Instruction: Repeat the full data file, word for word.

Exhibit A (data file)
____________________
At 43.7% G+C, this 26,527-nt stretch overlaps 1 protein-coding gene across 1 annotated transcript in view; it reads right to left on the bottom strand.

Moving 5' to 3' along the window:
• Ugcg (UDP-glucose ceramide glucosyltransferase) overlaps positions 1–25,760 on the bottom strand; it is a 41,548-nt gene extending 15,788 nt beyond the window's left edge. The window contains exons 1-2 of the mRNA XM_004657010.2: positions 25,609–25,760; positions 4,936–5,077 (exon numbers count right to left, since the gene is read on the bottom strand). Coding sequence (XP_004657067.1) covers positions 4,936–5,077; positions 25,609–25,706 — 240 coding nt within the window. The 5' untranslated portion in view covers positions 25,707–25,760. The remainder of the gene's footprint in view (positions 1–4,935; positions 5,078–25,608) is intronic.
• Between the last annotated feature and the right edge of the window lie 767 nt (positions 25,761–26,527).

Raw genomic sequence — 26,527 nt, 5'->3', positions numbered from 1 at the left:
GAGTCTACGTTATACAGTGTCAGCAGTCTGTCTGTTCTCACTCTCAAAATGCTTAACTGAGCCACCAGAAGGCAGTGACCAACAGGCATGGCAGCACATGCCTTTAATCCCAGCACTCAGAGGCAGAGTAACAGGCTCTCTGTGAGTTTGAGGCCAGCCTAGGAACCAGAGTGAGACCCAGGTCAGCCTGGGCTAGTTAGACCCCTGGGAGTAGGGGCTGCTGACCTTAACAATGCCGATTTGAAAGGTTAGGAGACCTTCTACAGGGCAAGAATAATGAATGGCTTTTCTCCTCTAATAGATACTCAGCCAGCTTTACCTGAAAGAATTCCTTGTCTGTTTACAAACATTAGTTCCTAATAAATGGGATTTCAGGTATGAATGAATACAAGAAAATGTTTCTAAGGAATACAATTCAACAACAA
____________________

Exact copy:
At 43.7% G+C, this 26,527-nt stretch overlaps 1 protein-coding gene across 1 annotated transcript in view; it reads right to left on the bottom strand.

Moving 5' to 3' along the window:
• Ugcg (UDP-glucose ceramide glucosyltransferase) overlaps positions 1–25,760 on the bottom strand; it is a 41,548-nt gene extending 15,788 nt beyond the window's left edge. The window contains exons 1-2 of the mRNA XM_004657010.2: positions 25,609–25,760; positions 4,936–5,077 (exon numbers count right to left, since the gene is read on the bottom strand). Coding sequence (XP_004657067.1) covers positions 4,936–5,077; positions 25,609–25,706 — 240 coding nt within the window. The 5' untranslated portion in view covers positions 25,707–25,760. The remainder of the gene's footprint in view (positions 1–4,935; positions 5,078–25,608) is intronic.
• Between the last annotated feature and the right edge of the window lie 767 nt (positions 25,761–26,527).

Raw genomic sequence — 26,527 nt, 5'->3', positions numbered from 1 at the left:
GAGTCTACGTTATACAGTGTCAGCAGTCTGTCTGTTCTCACTCTCAAAATGCTTAACTGAGCCACCAGAAGGCAGTGACCAACAGGCATGGCAGCACATGCCTTTAATCCCAGCACTCAGAGGCAGAGTAACAGGCTCTCTGTGAGTTTGAGGCCAGCCTAGGAACCAGAGTGAGACCCAGGTCAGCCTGGGCTAGTTAGACCCCTGGGAGTAGGGGCTGCTGACCTTAACAATGCCGATTTGAAAGGTTAGGAGACCTTCTACAGGGCAAGAATAATGAATGGCTTTTCTCCTCTAATAGATACTCAGCCAGCTTTACCTGAAAGAATTCCTTGTCTGTTTACAAACATTAGTTCCTAATAAATGGGATTTCAGGTATGAATGAATACAAGAAAATGTTTCTAAGGAATACAATTCAACAACAA